Japan clash hits China auto partners
Japan automakers and their Chinese partners need to take more steps to reduce their risk from flare ups in Sino-Japanese tensions, such as introducing new brands.
Much is being written about the beating that Japanese automakers are taking as a result of the territorial spat between China and Japan over a small island chain, but Chinese joint venture partners of Toyota (Tokyo: 7203), Honda (Tokyo: 7267) and Nissan (Tokyo: 7201) are also suffering lower-profile fallout due to the conflict. The current clash over the island chain claimed by both China and Japan casts a spotlight on the smoldering uneasiness between these 2 regional superpowers that is likely to haunt not only automakers but also all Japanese companies operating in China for at least the next few decades. And it also underscores that these companies need to take steps to lessen the impact, such as introducing brands for the China market that aren't so easily identifiable as Japanese and thus are less likely to be targeted by angry Chinese consumers each time a conflict occurs.
Toyota, Honda and Nissan have all talked at length in recent days about the pinch they are feeling due to the dispute between China and Japan over an island chain that the former calls the Diaoyu and the latter calls the Senkaku. All 3 automakers have said they will shutter some or all of their China manufacturing operations for several days around the upcoming October 1 National Day holiday due to a sudden drop in demand as Chinese consumers shun buying Japanese brand models.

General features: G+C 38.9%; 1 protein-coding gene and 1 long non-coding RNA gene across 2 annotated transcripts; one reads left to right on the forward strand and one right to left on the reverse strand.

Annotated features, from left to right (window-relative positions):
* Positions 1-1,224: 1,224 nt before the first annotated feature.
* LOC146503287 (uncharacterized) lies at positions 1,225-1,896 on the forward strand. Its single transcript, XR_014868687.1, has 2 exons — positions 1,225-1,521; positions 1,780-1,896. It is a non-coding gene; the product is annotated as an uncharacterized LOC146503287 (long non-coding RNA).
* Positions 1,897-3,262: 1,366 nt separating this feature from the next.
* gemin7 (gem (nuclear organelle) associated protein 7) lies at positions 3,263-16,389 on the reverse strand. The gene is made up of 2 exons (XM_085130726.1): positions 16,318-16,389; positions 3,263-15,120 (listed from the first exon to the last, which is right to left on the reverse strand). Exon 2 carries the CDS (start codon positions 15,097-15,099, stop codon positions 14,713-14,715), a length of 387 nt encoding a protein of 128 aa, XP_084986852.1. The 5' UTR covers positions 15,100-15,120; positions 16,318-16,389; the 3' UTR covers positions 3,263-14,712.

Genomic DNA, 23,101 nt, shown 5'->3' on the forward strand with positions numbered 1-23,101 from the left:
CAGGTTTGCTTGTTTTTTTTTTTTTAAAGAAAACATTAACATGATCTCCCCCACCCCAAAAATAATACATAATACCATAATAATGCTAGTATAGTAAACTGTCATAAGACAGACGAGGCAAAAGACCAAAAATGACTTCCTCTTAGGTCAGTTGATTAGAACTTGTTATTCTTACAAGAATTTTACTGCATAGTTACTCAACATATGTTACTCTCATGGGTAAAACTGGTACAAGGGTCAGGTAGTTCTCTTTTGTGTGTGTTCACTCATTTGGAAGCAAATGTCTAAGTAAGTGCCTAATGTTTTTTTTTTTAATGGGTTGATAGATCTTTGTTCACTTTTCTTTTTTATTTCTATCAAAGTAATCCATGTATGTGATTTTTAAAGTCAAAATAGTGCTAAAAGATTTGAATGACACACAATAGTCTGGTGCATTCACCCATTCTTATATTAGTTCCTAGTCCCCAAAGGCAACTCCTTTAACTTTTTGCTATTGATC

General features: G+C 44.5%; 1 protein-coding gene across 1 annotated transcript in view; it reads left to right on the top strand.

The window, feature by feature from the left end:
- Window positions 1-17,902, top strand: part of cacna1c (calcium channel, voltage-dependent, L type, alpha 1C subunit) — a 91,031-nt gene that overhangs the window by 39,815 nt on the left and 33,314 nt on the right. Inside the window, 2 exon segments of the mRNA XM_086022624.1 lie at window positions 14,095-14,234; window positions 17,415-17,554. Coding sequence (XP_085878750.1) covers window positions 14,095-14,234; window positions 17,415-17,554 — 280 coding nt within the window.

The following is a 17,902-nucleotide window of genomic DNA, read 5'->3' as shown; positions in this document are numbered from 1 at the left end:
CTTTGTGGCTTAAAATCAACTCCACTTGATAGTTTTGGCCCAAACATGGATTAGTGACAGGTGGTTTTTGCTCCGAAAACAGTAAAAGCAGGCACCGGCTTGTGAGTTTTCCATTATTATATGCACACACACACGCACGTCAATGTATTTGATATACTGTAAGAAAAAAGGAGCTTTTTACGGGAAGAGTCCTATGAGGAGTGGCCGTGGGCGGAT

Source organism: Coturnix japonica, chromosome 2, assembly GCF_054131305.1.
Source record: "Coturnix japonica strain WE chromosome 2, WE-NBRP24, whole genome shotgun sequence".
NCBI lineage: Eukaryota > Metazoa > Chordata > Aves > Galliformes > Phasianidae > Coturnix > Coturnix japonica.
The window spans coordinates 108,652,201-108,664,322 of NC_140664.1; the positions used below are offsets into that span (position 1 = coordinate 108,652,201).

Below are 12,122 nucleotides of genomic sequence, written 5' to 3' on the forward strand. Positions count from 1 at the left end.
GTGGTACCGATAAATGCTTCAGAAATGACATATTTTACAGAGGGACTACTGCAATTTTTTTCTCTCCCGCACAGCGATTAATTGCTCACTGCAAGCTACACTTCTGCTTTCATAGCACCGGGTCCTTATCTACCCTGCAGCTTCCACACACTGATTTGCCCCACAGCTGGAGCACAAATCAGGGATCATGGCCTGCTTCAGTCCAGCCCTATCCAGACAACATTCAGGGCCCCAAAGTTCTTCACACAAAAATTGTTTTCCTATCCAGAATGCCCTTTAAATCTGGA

While the sudden drop in sales will certainly hurt the Japanese brands, it will also throw a wrench into the business of their Chinese partners and part suppliers, most of which derive a big portion of their sales and profits from their Japanese joint ventures. At greatest risk are Guangzhou Auto (2238.HK) and Dongfeng Motors (0489.HK), both of which have multiple partnerships with the big Japanese names. Guangzhou Auto counts Honda and Toyota as its joint venture partners, while Dongfeng is Nissan's main China partner and also has a joint venture with Honda. Toyota also has a joint venture with unlisted FAW Group.
Guangzhou Auto and Dongfeng have both taken a beating in the last 2 weeks since the conflict flared up, with Hong Kong-listed shares of both companies down by about 12 per cent over that period. If the conflict continues, which looks likely for at least the next 2-3 weeks, look for effects of the sales downturn to continue through the end of the year, dealing a big blow not only to the Japanese automakers but also to Dongfeng and Guangzhou Auto when they report their annual results.
The current wave of anti-Japanese sentiment mirrors a tide of protests and other actions during a similar clash in 2005, and underscores the fact that the Japanese automakers need to take steps to minimize the risk from this kind of flare-up in tensions that happens periodically. One way to do this is to develop and introduce newer brands that have less or no Japanese associations.
Nissan is the most advanced on that front, as it now gets a fast-growing portion of its China sales from its less familiar Tiida brand of cars. Tiida sales more than doubled in the first 8 months of this year to more than 100,000 units, putting it on track to account for around 10 per cent of the company's China sales this year and possibly more if the current crisis drags on. Honda and Toyota would be well advised to follow with similar introductions of less familiar brands, which may require more marketing in the short term but in the long term will reduce the risk to not only themselves but their Chinese partners from future flare-ups in Sino-Japanese tensions.
Bottom line: Japan automakers and their Chinese partners need to take more steps to reduce their risk from flare ups in Sino-Japanese tensions, such as introducing new brands.
To read more commentaries from Doug Young, click on youngchinabiz.com.